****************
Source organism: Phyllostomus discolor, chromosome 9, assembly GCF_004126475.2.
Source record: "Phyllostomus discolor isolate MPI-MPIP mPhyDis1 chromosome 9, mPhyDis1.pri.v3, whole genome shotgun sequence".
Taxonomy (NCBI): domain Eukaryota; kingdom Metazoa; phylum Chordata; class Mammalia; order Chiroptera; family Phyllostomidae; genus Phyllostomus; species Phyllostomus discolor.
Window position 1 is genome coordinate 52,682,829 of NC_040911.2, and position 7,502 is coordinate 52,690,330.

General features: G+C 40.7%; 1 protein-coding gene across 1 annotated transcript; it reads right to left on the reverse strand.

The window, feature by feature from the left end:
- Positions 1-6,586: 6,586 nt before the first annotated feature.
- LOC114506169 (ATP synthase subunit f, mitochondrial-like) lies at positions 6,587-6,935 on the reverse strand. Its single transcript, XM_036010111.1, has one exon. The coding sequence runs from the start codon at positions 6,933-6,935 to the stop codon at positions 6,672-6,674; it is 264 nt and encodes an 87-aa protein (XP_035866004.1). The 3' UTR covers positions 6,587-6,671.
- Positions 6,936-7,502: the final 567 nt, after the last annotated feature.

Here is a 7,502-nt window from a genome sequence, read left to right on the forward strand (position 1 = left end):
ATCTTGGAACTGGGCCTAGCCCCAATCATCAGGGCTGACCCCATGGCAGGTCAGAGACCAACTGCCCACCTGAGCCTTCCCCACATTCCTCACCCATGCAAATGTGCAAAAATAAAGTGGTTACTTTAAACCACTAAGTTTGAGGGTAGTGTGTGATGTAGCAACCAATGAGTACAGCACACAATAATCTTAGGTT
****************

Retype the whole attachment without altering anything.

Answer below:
Source organism: Phyllostomus discolor, chromosome 9, assembly GCF_004126475.2.
Source record: "Phyllostomus discolor isolate MPI-MPIP mPhyDis1 chromosome 9, mPhyDis1.pri.v3, whole genome shotgun sequence".
Taxonomy (NCBI): domain Eukaryota; kingdom Metazoa; phylum Chordata; class Mammalia; order Chiroptera; family Phyllostomidae; genus Phyllostomus; species Phyllostomus discolor.
Window position 1 is genome coordinate 52,682,829 of NC_040911.2, and position 7,502 is coordinate 52,690,330.

General features: G+C 40.7%; 1 protein-coding gene across 1 annotated transcript; it reads right to left on the reverse strand.

The window, feature by feature from the left end:
- Positions 1-6,586: 6,586 nt before the first annotated feature.
- LOC114506169 (ATP synthase subunit f, mitochondrial-like) lies at positions 6,587-6,935 on the reverse strand. Its single transcript, XM_036010111.1, has one exon. The coding sequence runs from the start codon at positions 6,933-6,935 to the stop codon at positions 6,672-6,674; it is 264 nt and encodes an 87-aa protein (XP_035866004.1). The 3' UTR covers positions 6,587-6,671.
- Positions 6,936-7,502: the final 567 nt, after the last annotated feature.

Here is a 7,502-nt window from a genome sequence, read left to right on the forward strand (position 1 = left end):
ATCTTGGAACTGGGCCTAGCCCCAATCATCAGGGCTGACCCCATGGCAGGTCAGAGACCAACTGCCCACCTGAGCCTTCCCCACATTCCTCACCCATGCAAATGTGCAAAAATAAAGTGGTTACTTTAAACCACTAAGTTTGAGGGTAGTGTGTGATGTAGCAACCAATGAGTACAGCACACAATAATCTTAGGTT